33.34604738600913

Hints: the largest angle is opposite the largest side, the middle angle is opposite the middle side, and the smallest angle is opposite the smallest side. Also, be very careful about order of operations!

ˆ ask the user to enter three side lengths in descending order (two consecutive equal sides is valid also), each of which can be any positive number – even one with decimals. You may assume that the user obeys – if the user enters sides out of order, or negative numbers, then your program does not need to work. You may also assume that the user enters numbers that are the sidelengths of a real triangle! That is, you don’t have to worry about the user entering 100, 2 and 1, because no real triangle has those three sidelengths (remember the triangle inequality?).

ˆ correctly calculate the three angles in the triangle, in degrees, under the assumptions mentioned above.

ˆ use the strategy I outlined above: Law of Cosines to find the largest angle, Law of Sines to find the middle angle, and subtracting to find the smallest angle.

ˆ print out the three angles in degrees, each on a separate line. You don’t have to worry about how many decimal places they are output with.

Challenge: if the user is disobedient – that is, if they enter side lengths that are either not all positive, aren’t entered in descending order, or don’t satisfy the triangle inequality – make the program print out a message saying so instead of trying to perform the computations (which could result in an error). You might need to read ahead to do this.

1. binary.py

Recall that we briefly discussed the binary system (or basetwo) in class. A number is represented in binary by a sequence of 1’s and 0’s (also known as bits), which have place values given by powers of 2 instead of powers of 10. In an eight-digit binary number, the left digit would be the 128’s digit, the next digit would be the 64’s digit, the third would be the 32’s digit, followed by the 16’s, 8’s, 4’s, 2’s, and 1’s digits.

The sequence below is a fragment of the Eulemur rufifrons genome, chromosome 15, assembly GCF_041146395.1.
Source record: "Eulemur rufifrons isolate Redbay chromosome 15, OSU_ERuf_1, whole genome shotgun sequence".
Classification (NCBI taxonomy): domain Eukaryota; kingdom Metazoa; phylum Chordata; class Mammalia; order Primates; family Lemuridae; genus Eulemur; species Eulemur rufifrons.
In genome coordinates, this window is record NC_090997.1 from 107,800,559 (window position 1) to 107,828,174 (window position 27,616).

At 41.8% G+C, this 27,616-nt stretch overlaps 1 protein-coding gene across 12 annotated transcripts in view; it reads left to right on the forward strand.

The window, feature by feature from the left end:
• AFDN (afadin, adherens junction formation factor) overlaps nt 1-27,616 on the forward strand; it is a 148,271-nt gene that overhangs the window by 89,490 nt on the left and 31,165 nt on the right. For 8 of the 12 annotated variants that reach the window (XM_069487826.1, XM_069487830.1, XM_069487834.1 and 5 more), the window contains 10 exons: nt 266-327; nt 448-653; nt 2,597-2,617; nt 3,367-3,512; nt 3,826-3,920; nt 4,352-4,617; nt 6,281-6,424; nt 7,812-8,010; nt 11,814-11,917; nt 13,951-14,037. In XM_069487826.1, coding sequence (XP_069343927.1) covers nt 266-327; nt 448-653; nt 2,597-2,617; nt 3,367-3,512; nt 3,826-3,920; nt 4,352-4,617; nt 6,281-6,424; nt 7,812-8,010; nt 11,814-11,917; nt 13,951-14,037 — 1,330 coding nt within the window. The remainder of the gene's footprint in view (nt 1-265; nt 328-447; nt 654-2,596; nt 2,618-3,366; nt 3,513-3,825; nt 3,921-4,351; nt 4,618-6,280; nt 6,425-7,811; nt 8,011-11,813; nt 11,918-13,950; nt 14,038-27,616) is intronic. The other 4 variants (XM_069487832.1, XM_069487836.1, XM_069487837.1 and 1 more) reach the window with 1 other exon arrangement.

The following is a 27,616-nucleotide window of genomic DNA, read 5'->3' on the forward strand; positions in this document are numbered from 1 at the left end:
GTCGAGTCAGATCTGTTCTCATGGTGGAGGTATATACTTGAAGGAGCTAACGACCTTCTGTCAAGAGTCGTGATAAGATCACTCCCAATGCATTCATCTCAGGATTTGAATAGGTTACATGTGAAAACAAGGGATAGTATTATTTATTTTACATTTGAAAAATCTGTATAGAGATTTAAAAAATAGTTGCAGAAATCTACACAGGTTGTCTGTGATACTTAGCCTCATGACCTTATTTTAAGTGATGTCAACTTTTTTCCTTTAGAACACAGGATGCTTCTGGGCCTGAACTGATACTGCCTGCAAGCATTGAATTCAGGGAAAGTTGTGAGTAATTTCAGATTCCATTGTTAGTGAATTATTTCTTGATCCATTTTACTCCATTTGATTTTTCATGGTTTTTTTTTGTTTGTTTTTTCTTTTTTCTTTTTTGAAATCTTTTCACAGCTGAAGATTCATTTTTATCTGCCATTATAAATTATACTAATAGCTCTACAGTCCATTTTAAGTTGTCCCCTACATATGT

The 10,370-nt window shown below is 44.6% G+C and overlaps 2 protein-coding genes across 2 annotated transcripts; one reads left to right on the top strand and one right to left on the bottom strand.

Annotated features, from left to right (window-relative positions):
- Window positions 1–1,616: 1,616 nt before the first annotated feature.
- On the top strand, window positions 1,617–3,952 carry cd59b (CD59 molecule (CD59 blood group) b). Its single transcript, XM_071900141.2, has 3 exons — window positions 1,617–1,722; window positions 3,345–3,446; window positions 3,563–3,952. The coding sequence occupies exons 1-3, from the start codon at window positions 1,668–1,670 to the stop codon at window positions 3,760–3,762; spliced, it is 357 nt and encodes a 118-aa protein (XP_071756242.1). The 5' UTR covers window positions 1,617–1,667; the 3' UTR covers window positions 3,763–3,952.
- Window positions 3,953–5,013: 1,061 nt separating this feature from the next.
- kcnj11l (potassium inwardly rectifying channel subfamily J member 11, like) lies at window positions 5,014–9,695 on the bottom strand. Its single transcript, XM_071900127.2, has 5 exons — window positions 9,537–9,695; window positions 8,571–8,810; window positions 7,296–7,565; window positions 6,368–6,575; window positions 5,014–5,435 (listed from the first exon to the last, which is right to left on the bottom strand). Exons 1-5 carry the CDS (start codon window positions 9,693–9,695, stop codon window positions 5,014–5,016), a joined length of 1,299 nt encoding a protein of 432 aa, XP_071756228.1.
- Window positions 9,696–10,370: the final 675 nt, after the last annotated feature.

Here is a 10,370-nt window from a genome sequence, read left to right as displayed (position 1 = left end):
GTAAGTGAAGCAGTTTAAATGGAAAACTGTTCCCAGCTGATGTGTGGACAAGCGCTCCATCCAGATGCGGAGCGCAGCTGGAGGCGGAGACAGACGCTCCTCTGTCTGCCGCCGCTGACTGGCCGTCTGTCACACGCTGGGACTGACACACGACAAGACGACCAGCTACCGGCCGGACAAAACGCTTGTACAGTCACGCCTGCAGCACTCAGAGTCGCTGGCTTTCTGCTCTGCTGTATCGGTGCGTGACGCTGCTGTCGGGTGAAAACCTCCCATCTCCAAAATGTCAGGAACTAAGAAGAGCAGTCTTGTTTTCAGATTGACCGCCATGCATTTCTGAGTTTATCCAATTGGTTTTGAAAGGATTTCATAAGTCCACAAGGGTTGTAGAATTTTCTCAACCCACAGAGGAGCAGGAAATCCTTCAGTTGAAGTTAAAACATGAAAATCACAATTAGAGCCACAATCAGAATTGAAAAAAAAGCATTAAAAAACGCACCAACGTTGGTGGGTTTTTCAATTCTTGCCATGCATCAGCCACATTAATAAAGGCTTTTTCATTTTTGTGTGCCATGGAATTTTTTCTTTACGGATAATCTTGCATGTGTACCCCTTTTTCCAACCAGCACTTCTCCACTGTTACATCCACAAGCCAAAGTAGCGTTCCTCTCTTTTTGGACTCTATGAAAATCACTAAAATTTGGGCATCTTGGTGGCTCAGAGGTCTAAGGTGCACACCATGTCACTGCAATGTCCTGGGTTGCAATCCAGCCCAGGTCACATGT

For example, 01011101 in binary would represent the (base-10) number 93, because this number has, reading from the left, no 128, one 64, no 32, one 16, one 8, one 4, no 2, and one 1, and 64 + 16 + 8 + 4 + 1 = 93. And 00000111 would represent

the (base-10) number 7, since this number has no 128, no 64, no 32, no 16, no 8, one 4, one 2, and one 1.

Write a program that takes no input from the user, but prints a random 8-digit binary number, and its base-10 equivalent. Specifically, your program should use the random module to pick 8 random numbers that should each be either 0 or 1. The program should then display those 8 digits in a row, together with the equivalent decimal number.

When you run your program, a sample run might look like this:

Here’s a random example of binary!

The binary number 1 0 0 0 1 1 1 0 is the same as the decimal number 142.

or this:

Here’s a random example of binary!

The binary number 0 0 1 1 0 0 1 1 is the same as the decimal number 51.

Every time I run the program, I should get a different number (between 0 and 255).

You should be able to complete this program (and the challenge) only using things we have discussed already in the class: don’t use lists or tuples (these are sequences of variables enclosed in either [] or ()), don’t use loops, and definitely don’t use any of Python’s functions for binary (like bin). If/else statements are acceptable, but unnecessary. Instead, use mathematics – multiplication, exponentiation, and maybe // and % (the last two might helpful for the challenge).

ˆ accept NO user input.

ˆ use random to generate eight different random numbers – each should be 0 or 1.

ˆ display the eight generated digits, as well as the equivalent decimal number, in the manner shown above. In particular, I want to see binary numbers listed like 1 0 1 0  1  1  0  0, not like (1, 0,  1, 0,  1, 1, 0,  0).  (10101100, without  the spaces in between, is acceptable.)

ˆ display different numbers each time the program is run.

ˆ only use techniques that we have discussed in class thus far – in particular, no use of the bin function, no use of loops, and no use of lists or tuples.

Challenge: after you answer this question, have the program continue by asking the user to type in a number between 0 and 255 in decimal, and then printing out the binary equivalent. For example, a run might look like this (where the user enters the value 24):

Now, enter a decimal number between 0 and 255: 24

This number is equivalent to the binary number 0 0 0 1 1 0 0 0